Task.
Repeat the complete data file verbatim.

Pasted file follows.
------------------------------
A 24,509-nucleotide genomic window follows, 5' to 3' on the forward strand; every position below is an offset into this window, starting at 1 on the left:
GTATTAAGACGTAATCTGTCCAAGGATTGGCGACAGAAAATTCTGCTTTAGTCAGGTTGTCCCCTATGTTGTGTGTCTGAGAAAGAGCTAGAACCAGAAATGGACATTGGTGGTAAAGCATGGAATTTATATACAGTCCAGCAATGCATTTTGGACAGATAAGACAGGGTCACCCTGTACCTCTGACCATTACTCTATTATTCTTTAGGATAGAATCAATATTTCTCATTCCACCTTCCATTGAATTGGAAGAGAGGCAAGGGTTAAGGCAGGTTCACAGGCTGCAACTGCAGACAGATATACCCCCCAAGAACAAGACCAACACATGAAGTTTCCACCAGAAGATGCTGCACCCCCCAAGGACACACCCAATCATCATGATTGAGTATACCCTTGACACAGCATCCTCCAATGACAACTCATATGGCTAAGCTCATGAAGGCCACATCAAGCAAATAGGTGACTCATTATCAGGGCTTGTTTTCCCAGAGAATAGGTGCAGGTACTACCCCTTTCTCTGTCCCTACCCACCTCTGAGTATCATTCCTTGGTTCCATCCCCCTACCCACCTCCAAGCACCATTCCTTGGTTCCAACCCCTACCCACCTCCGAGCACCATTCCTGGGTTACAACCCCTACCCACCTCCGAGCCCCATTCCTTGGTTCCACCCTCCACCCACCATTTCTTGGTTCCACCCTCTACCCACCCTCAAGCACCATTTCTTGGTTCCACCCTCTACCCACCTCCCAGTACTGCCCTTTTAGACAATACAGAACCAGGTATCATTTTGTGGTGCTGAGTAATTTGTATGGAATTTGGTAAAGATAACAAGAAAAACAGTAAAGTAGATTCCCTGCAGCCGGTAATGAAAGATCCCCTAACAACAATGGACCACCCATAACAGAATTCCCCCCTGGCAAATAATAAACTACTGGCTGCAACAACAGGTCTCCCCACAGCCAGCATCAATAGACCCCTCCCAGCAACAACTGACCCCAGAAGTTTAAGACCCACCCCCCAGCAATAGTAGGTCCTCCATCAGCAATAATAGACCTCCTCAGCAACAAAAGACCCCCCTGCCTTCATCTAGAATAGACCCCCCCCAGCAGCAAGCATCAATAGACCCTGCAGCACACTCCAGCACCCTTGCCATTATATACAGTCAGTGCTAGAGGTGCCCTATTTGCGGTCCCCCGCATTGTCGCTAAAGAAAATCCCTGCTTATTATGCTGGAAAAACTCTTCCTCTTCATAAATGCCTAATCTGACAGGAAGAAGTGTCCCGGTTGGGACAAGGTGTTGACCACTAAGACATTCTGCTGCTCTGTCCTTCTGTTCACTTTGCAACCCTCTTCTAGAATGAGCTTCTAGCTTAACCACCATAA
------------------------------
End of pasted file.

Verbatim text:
A 24,509-nucleotide genomic window follows, 5' to 3' on the forward strand; every position below is an offset into this window, starting at 1 on the left:
GTATTAAGACGTAATCTGTCCAAGGATTGGCGACAGAAAATTCTGCTTTAGTCAGGTTGTCCCCTATGTTGTGTGTCTGAGAAAGAGCTAGAACCAGAAATGGACATTGGTGGTAAAGCATGGAATTTATATACAGTCCAGCAATGCATTTTGGACAGATAAGACAGGGTCACCCTGTACCTCTGACCATTACTCTATTATTCTTTAGGATAGAATCAATATTTCTCATTCCACCTTCCATTGAATTGGAAGAGAGGCAAGGGTTAAGGCAGGTTCACAGGCTGCAACTGCAGACAGATATACCCCCCAAGAACAAGACCAACACATGAAGTTTCCACCAGAAGATGCTGCACCCCCCAAGGACACACCCAATCATCATGATTGAGTATACCCTTGACACAGCATCCTCCAATGACAACTCATATGGCTAAGCTCATGAAGGCCACATCAAGCAAATAGGTGACTCATTATCAGGGCTTGTTTTCCCAGAGAATAGGTGCAGGTACTACCCCTTTCTCTGTCCCTACCCACCTCTGAGTATCATTCCTTGGTTCCATCCCCCTACCCACCTCCAAGCACCATTCCTTGGTTCCAACCCCTACCCACCTCCGAGCACCATTCCTGGGTTACAACCCCTACCCACCTCCGAGCCCCATTCCTTGGTTCCACCCTCCACCCACCATTTCTTGGTTCCACCCTCTACCCACCCTCAAGCACCATTTCTTGGTTCCACCCTCTACCCACCTCCCAGTACTGCCCTTTTAGACAATACAGAACCAGGTATCATTTTGTGGTGCTGAGTAATTTGTATGGAATTTGGTAAAGATAACAAGAAAAACAGTAAAGTAGATTCCCTGCAGCCGGTAATGAAAGATCCCCTAACAACAATGGACCACCCATAACAGAATTCCCCCCTGGCAAATAATAAACTACTGGCTGCAACAACAGGTCTCCCCACAGCCAGCATCAATAGACCCCTCCCAGCAACAACTGACCCCAGAAGTTTAAGACCCACCCCCCAGCAATAGTAGGTCCTCCATCAGCAATAATAGACCTCCTCAGCAACAAAAGACCCCCCTGCCTTCATCTAGAATAGACCCCCCCCAGCAGCAAGCATCAATAGACCCTGCAGCACACTCCAGCACCCTTGCCATTATATACAGTCAGTGCTAGAGGTGCCCTATTTGCGGTCCCCCGCATTGTCGCTAAAGAAAATCCCTGCTTATTATGCTGGAAAAACTCTTCCTCTTCATAAATGCCTAATCTGACAGGAAGAAGTGTCCCGGTTGGGACAAGGTGTTGACCACTAAGACATTCTGCTGCTCTGTCCTTCTGTTCACTTTGCAACCCTCTTCTAGAATGAGCTTCTAGCTTAACCACCATAA